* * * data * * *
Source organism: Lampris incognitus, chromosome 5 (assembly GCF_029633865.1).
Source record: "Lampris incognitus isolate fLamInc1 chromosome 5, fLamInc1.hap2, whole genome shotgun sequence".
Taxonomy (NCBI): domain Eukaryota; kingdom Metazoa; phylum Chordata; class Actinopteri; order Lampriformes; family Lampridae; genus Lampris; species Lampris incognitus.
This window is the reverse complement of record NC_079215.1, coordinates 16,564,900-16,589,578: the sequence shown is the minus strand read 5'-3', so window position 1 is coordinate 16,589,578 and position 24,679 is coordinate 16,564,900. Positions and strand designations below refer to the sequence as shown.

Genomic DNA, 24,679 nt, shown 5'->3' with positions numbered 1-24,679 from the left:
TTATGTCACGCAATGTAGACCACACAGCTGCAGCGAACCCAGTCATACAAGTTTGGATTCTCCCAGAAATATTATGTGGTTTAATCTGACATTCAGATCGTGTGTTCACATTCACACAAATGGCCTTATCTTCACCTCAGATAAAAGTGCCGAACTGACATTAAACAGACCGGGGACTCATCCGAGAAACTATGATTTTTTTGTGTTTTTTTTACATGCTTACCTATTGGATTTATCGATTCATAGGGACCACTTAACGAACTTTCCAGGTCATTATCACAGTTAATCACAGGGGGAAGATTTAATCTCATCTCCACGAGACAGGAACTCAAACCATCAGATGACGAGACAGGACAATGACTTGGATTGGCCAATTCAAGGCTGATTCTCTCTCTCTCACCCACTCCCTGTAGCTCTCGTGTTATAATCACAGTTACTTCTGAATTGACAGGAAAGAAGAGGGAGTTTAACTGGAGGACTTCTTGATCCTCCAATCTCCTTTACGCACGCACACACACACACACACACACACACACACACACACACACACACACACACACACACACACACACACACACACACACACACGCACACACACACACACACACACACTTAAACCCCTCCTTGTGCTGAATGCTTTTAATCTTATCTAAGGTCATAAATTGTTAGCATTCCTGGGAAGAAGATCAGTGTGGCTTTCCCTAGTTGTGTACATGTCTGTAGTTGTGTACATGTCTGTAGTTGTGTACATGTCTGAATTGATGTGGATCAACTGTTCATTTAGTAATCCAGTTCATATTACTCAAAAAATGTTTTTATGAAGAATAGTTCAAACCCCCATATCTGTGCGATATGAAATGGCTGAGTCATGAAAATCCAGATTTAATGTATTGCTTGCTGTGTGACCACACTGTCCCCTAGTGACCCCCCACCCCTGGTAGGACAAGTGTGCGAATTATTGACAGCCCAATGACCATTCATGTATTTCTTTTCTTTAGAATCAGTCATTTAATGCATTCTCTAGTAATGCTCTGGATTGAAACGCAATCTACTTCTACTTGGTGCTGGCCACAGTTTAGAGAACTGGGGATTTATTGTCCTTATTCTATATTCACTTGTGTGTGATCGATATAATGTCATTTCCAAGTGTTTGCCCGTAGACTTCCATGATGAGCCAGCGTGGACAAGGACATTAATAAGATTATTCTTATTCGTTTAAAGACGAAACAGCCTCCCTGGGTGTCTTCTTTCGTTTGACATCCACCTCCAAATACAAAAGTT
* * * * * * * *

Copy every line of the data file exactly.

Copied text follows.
Source organism: Lampris incognitus, chromosome 5 (assembly GCF_029633865.1).
Source record: "Lampris incognitus isolate fLamInc1 chromosome 5, fLamInc1.hap2, whole genome shotgun sequence".
Taxonomy (NCBI): domain Eukaryota; kingdom Metazoa; phylum Chordata; class Actinopteri; order Lampriformes; family Lampridae; genus Lampris; species Lampris incognitus.
This window is the reverse complement of record NC_079215.1, coordinates 16,564,900-16,589,578: the sequence shown is the minus strand read 5'-3', so window position 1 is coordinate 16,589,578 and position 24,679 is coordinate 16,564,900. Positions and strand designations below refer to the sequence as shown.

Genomic DNA, 24,679 nt, shown 5'->3' with positions numbered 1-24,679 from the left:
TTATGTCACGCAATGTAGACCACACAGCTGCAGCGAACCCAGTCATACAAGTTTGGATTCTCCCAGAAATATTATGTGGTTTAATCTGACATTCAGATCGTGTGTTCACATTCACACAAATGGCCTTATCTTCACCTCAGATAAAAGTGCCGAACTGACATTAAACAGACCGGGGACTCATCCGAGAAACTATGATTTTTTTGTGTTTTTTTTACATGCTTACCTATTGGATTTATCGATTCATAGGGACCACTTAACGAACTTTCCAGGTCATTATCACAGTTAATCACAGGGGGAAGATTTAATCTCATCTCCACGAGACAGGAACTCAAACCATCAGATGACGAGACAGGACAATGACTTGGATTGGCCAATTCAAGGCTGATTCTCTCTCTCTCACCCACTCCCTGTAGCTCTCGTGTTATAATCACAGTTACTTCTGAATTGACAGGAAAGAAGAGGGAGTTTAACTGGAGGACTTCTTGATCCTCCAATCTCCTTTACGCACGCACACACACACACACACACACACACACACACACACACACACACACACACACACACACACACACACACACACACACACACGCACACACACACACACACACACACTTAAACCCCTCCTTGTGCTGAATGCTTTTAATCTTATCTAAGGTCATAAATTGTTAGCATTCCTGGGAAGAAGATCAGTGTGGCTTTCCCTAGTTGTGTACATGTCTGTAGTTGTGTACATGTCTGTAGTTGTGTACATGTCTGAATTGATGTGGATCAACTGTTCATTTAGTAATCCAGTTCATATTACTCAAAAAATGTTTTTATGAAGAATAGTTCAAACCCCCATATCTGTGCGATATGAAATGGCTGAGTCATGAAAATCCAGATTTAATGTATTGCTTGCTGTGTGACCACACTGTCCCCTAGTGACCCCCCACCCCTGGTAGGACAAGTGTGCGAATTATTGACAGCCCAATGACCATTCATGTATTTCTTTTCTTTAGAATCAGTCATTTAATGCATTCTCTAGTAATGCTCTGGATTGAAACGCAATCTACTTCTACTTGGTGCTGGCCACAGTTTAGAGAACTGGGGATTTATTGTCCTTATTCTATATTCACTTGTGTGTGATCGATATAATGTCATTTCCAAGTGTTTGCCCGTAGACTTCCATGATGAGCCAGCGTGGACAAGGACATTAATAAGATTATTCTTATTCGTTTAAAGACGAAACAGCCTCCCTGGGTGTCTTCTTTCGTTTGACATCCACCTCCAAATACAAAAGTT